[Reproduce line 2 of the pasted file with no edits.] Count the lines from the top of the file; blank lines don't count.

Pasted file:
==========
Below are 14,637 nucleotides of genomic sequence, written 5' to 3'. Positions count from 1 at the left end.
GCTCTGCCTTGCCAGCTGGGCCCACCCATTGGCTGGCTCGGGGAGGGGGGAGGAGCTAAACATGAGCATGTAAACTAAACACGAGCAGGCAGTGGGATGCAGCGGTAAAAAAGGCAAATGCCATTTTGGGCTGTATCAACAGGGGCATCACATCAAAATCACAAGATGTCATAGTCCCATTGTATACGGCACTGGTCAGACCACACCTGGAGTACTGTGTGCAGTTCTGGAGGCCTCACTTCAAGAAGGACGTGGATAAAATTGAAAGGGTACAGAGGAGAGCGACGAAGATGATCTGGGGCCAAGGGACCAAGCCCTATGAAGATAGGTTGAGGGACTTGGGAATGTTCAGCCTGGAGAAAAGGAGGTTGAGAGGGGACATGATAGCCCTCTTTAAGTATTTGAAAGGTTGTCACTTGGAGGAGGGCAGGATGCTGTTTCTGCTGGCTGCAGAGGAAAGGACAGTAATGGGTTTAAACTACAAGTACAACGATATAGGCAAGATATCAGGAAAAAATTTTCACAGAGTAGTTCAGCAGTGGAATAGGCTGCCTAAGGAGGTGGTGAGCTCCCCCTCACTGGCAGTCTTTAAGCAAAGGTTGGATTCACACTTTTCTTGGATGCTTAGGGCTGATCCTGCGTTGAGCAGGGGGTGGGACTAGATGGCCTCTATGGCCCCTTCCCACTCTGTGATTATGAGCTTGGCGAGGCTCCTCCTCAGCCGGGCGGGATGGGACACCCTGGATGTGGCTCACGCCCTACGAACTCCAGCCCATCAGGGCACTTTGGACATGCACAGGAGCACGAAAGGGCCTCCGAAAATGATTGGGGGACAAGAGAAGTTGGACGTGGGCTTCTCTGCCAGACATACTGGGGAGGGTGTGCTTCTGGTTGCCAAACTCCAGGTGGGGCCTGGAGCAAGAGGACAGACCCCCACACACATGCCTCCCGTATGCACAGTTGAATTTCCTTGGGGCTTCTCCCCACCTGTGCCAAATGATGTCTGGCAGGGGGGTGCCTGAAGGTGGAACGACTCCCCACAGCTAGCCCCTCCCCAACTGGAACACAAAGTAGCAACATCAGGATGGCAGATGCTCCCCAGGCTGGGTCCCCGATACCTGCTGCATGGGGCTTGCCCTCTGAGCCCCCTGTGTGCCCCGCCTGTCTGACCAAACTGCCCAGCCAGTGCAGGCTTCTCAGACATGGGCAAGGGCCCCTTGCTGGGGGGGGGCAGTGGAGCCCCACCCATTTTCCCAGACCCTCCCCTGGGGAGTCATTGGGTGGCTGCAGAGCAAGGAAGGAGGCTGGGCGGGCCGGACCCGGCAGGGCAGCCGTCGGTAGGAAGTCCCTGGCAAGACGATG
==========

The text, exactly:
GCTCTGCCTTGCCAGCTGGGCCCACCCATTGGCTGGCTCGGGGAGGGGGGAGGAGCTAAACATGAGCATGTAAACTAAACACGAGCAGGCAGTGGGATGCAGCGGTAAAAAAGGCAAATGCCATTTTGGGCTGTATCAACAGGGGCATCACATCAAAATCACAAGATGTCATAGTCCCATTGTATACGGCACTGGTCAGACCACACCTGGAGTACTGTGTGCAGTTCTGGAGGCCTCACTTCAAGAAGGACGTGGATAAAATTGAAAGGGTACAGAGGAGAGCGACGAAGATGATCTGGGGCCAAGGGACCAAGCCCTATGAAGATAGGTTGAGGGACTTGGGAATGTTCAGCCTGGAGAAAAGGAGGTTGAGAGGGGACATGATAGCCCTCTTTAAGTATTTGAAAGGTTGTCACTTGGAGGAGGGCAGGATGCTGTTTCTGCTGGCTGCAGAGGAAAGGACAGTAATGGGTTTAAACTACAAGTACAACGATATAGGCAAGATATCAGGAAAAAATTTTCACAGAGTAGTTCAGCAGTGGAATAGGCTGCCTAAGGAGGTGGTGAGCTCCCCCTCACTGGCAGTCTTTAAGCAAAGGTTGGATTCACACTTTTCTTGGATGCTTAGGGCTGATCCTGCGTTGAGCAGGGGGTGGGACTAGATGGCCTCTATGGCCCCTTCCCACTCTGTGATTATGAGCTTGGCGAGGCTCCTCCTCAGCCGGGCGGGATGGGACACCCTGGATGTGGCTCACGCCCTACGAACTCCAGCCCATCAGGGCACTTTGGACATGCACAGGAGCACGAAAGGGCCTCCGAAAATGATTGGGGGACAAGAGAAGTTGGACGTGGGCTTCTCTGCCAGACATACTGGGGAGGGTGTGCTTCTGGTTGCCAAACTCCAGGTGGGGCCTGGAGCAAGAGGACAGACCCCCACACACATGCCTCCCGTATGCACAGTTGAATTTCCTTGGGGCTTCTCCCCACCTGTGCCAAATGATGTCTGGCAGGGGGGTGCCTGAAGGTGGAACGACTCCCCACAGCTAGCCCCTCCCCAACTGGAACACAAAGTAGCAACATCAGGATGGCAGATGCTCCCCAGGCTGGGTCCCCGATACCTGCTGCATGGGGCTTGCCCTCTGAGCCCCCTGTGTGCCCCGCCTGTCTGACCAAACTGCCCAGCCAGTGCAGGCTTCTCAGACATGGGCAAGGGCCCCTTGCTGGGGGGGGGCAGTGGAGCCCCACCCATTTTCCCAGACCCTCCCCTGGGGAGTCATTGGGTGGCTGCAGAGCAAGGAAGGAGGCTGGGCGGGCCGGACCCGGCAGGGCAGCCGTCGGTAGGAAGTCCCTGGCAAGACGATG